An Israeli drug delivery firm is developing a new vaginal drug delivery system, making use of bio-adhesive foams to offer a more convenient and effective treatment option for women with gynaecological complaints.
Foamix, a company specialising in foam formulations for a variety of applications, showed off its latest research into the vaginal foam product at last week's Controlled Release Society meeting in California, profiling its advantages over current products and presenting promising study results.
The foam products are set to challenge the traditional vaginal treatments, currently limited to ointments, pessaries, creams or gel-type formulations, which can be inconvenient and messy for the patient as well as tricky to administer and likely to leak.
The foam products, according to the company, solve all these problems in one go.
"Vaginal delivery is a neglected market," Doron Friedman, Foamix' chief technology officer told in-PharmaTechnologist.com at the CRS meeting.
"Women have a lot of trouble with current vaginal delivery systems - foam is simple."
The vaginal foam the company has developed is composed of US Food and Drug Administration (FDA) approved ingredients, is easy to apply with a simple disposable applicator, and spreads evenly over the vaginal cavity surface.
The foam is also bio-adhesive, of key importance in vaginal preparations as it affects the adhesion of the formulation to the mucosal surface and consequently the presence of the active drug at the target treatment site.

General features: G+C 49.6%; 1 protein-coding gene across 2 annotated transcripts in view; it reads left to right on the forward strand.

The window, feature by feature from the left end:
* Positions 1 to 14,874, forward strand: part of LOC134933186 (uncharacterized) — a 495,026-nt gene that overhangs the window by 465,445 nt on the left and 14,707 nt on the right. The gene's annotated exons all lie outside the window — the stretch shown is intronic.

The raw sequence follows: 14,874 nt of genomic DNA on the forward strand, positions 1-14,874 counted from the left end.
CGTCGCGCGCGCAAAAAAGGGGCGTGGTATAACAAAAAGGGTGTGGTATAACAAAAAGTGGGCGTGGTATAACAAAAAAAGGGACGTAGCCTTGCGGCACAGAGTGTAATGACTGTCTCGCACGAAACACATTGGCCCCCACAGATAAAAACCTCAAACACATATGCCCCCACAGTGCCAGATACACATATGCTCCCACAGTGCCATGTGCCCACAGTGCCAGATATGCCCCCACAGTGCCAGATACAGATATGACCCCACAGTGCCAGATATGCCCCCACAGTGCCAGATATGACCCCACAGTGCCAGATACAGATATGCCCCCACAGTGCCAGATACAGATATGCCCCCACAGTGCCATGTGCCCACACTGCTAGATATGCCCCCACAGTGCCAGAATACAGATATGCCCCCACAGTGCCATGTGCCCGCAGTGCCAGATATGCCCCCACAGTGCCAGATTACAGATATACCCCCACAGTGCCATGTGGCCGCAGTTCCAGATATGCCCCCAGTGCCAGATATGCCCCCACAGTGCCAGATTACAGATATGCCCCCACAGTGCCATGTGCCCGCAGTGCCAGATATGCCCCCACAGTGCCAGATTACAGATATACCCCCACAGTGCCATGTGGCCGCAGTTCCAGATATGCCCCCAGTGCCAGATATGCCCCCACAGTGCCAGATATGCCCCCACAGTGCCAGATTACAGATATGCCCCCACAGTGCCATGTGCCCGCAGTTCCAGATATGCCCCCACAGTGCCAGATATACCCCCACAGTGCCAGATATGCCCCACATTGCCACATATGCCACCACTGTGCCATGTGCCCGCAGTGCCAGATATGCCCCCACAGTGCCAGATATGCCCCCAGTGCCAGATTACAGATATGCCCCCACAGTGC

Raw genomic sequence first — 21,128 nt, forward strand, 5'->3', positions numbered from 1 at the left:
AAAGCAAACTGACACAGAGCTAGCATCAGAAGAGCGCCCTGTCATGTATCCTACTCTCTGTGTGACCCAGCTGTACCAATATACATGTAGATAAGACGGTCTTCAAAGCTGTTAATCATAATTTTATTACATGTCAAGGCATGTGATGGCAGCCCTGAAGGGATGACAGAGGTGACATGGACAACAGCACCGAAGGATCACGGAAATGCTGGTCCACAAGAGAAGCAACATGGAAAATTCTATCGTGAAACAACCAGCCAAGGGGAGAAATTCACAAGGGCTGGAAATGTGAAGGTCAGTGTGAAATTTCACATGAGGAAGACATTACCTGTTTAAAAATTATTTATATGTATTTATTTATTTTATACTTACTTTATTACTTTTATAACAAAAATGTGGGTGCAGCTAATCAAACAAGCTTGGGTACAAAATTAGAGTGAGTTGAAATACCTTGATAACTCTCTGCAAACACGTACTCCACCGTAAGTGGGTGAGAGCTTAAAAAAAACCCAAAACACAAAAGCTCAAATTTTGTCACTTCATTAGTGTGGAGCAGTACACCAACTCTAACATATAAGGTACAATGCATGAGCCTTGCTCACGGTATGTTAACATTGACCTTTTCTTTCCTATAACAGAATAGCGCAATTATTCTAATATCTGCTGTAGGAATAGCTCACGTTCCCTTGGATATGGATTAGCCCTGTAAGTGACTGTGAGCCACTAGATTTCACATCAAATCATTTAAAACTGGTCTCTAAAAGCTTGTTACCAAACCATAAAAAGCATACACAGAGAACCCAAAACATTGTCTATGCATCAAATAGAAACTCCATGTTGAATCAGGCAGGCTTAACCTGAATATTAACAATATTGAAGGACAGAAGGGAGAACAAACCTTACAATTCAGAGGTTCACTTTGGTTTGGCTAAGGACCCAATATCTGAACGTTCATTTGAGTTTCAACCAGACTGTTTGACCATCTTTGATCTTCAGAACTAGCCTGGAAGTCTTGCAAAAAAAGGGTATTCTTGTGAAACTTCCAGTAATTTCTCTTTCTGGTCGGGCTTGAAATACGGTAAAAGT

The company presented a poster showing the in vitro and in vivo adhesion profile of its vaginal foam at the annual meeting last week, with results showing that various formulation of the foam exhibit adhesive force in the same range as Dalacin (clindamycin), Pharmacia's antibiotic vaginal cream.
In in vivo studies with female sheep, the company found that the foam expanded effectively to cover the vaginal cavity and cervix area, which remained covered after 15 minutes. There were no signs of overflow, dripping or irritation after administration.
Foamix also studied the foam's lubrication profile, comparing it to the "gold standard" in vaginal lubrication - KY Gel. The company's research found that the foam's viscosity and lubricating properties were indeed comparable to the marketed KY product.
The foam itself can be formulated with a variety of drug compounds, and according to Friedman the company can reformulate almost any type of semi-solid to be compatible with the foam delivery system.
Due to the fact that initial products are also likely to be simple reformulations of existing treatments, the regulatory pathway will be relatively short, allowing for quicker time to market.
Friedman anticipates entering clinical studies with specific drugs next year, having only earlier this year inked a deal with women's healthcare and dermatology specialist Warner Chilcott to collaborate on the development of a therapeutic gynaecologic foam.
Aside from its gynaecological focus, Foamix also works on topical foam products for the delivery of active ingredients in the areas of dermatology, wound care and burn care. The company currently partners with eight pharmaceutical companies on ten products making use of the proprietary foam drug delivery system, as well as developing its own in-house pipeline of foam-based treatments.